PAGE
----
Death of a Charming Man

(Critical Survey of Contemporary Fiction)

Incensed by his fiancee’s latest salvo in her campaign to make his life more civilized, Hamish looks for any excuse to avoid her. He sets out for the tiny town of Drim to visit its newest resident, Peter Hynd.

The gentleman is a most unlikely type to be settling in the dark, drab, insular hamlet, as he is not only British but also uncommonly attractive and sophisticated. Hamish finds him charming, but then feels an odd sense of relief upon leaving. There is something about him Hamish does not like.

It turns out that Hynd has played the Lothario and wrought havoc with the hormones of the women and the egos of the men of Drim. The once peaceful town is now in chaos, and Hamish worries that the emasculated Highland men will do something drastic.

Before anything happens, however, duty pulls Macbeth back to Lochdubh and his problems with his affianced, the cool, sophisticated Priscilla Halburton-Smythe, take his mind off the potentially incendiary situation.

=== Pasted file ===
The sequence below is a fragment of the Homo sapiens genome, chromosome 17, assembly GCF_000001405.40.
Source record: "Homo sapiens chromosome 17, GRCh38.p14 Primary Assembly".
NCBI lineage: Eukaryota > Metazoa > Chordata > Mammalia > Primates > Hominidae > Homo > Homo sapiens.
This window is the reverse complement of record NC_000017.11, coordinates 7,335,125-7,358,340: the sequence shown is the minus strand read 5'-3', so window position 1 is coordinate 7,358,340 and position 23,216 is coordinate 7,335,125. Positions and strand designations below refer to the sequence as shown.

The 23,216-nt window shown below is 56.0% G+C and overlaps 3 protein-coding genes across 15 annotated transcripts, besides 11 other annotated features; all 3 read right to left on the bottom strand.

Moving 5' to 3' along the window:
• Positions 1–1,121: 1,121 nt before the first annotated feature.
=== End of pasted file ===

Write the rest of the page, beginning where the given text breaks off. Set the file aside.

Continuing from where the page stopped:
After several weeks, Hamish learns that Hynd has suddenly decamped, but no one saw him leave. Sure that there has been foul play, Hamish heads for Drim to investigate. Knowing he will not get any cooperation from the men and that the women do not believe Hynd could have come to any harm, the constable must use his instinct and his wits to get to the bottom of the mystery.

DEATH OF A CHARMING MAN is a perfect book for armchair sleuths to read by the fire. It is a comfortable mystery, rich with Scottish brogue and humor, and spiced with the age-old battle of the sexes.